This summer, Chicago Municipal Employees Credit Union is celebrating the 85th anniversary of our founding. The credit union's roots go back to the early 1920s — a tough time in Chicago to make ends meet, even if you had a good job as a city employee.

In that era, banks catered exclusively to the wealthy and, for the most part, weren't interested in providing financial services to average individuals. If a working person needed a loan, the only available options were often unscrupulous individuals charging usurious rates.

Employees of the City of Chicago may have had steady work, but they were still as vulnerable as anyone to these loan sharks. Then, members of the Municipal Employee Society got the idea to form a credit union.

Based on ideas that evolved in 19th century European agricultural cooperatives, credit unions were a new kind of financial institution, member-owned and governed and organized solely to serve those members, not to make a profit for stockholders. Operating "not for profit, not for charity, but for service," credit unions came to the United States right after the turn of the century. Growth was slow at first, as would-be organizers had to navigate a patchwork of state laws, but by the early 1920s there were nearly 200 credit unions across the nation.

And so, after months of planning, on June 19th, 1926, a group of Municipal Employee Society members submitted a letter to state authorities requesting the incorporation of a credit union. On July 2, 1926 that request was approved, and Chicago Municipal Employees Credit union became the sixth credit union chartered in the state of Illinois.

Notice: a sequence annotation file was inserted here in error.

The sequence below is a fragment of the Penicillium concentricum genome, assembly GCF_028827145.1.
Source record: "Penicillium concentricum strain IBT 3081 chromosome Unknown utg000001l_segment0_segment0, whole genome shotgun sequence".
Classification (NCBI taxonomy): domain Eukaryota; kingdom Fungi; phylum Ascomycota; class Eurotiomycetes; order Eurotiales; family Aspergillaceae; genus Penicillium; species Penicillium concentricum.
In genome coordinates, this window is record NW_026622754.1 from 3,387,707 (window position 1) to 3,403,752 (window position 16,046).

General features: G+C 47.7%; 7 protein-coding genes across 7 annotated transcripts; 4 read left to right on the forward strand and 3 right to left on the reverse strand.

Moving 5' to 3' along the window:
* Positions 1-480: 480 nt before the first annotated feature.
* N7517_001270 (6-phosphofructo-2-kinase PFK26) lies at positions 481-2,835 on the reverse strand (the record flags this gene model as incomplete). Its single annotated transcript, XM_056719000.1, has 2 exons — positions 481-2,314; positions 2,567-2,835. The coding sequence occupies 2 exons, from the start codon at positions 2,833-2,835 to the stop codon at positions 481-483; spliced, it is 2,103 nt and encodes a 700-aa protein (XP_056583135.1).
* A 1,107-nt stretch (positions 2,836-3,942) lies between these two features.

CMECU established an office in room 207 of City Hall and began enrolling members and accepting deposits. At first, loans were tough to obtain, and every loan required a co-signer, a practice that would persist until the mid-1960s. Still, city employees had a need for a safe place to save and borrow, and they joined CMECU by the hundreds, then thousands.

Through the Depression & World War II, CMECU did what it could to help members through difficult times. And as the country enjoyed an economic boom after the war, the credit union continued to abide by its guiding principles, providing members with loans for "any prudent and productive purpose," and basing lending decisions on an individual's character as well as their financial means.

As new financial products and services were invented in the 1970s and 1980s, CMECU began to change into a full-service financial institution. And as electronic services began to play a major role in banking, the credit union began offering Visa cards, access to accounts through a network of automated teller machines, loans by phone and more.

Today, as Chicago Municipal Employees Credit Union celebrates 85 years of service, the organization is stronger than ever, and ready to help our more than 18,000 members meet the challenges of the financial world of the future. While the people who founded CMECU 85 years ago might not recognize some of today's products, services and terminology, the credit union continues to follow the same tradition of service to members and their families, helping thousands live better lives and providing an enduring example of the power of cooperation and community.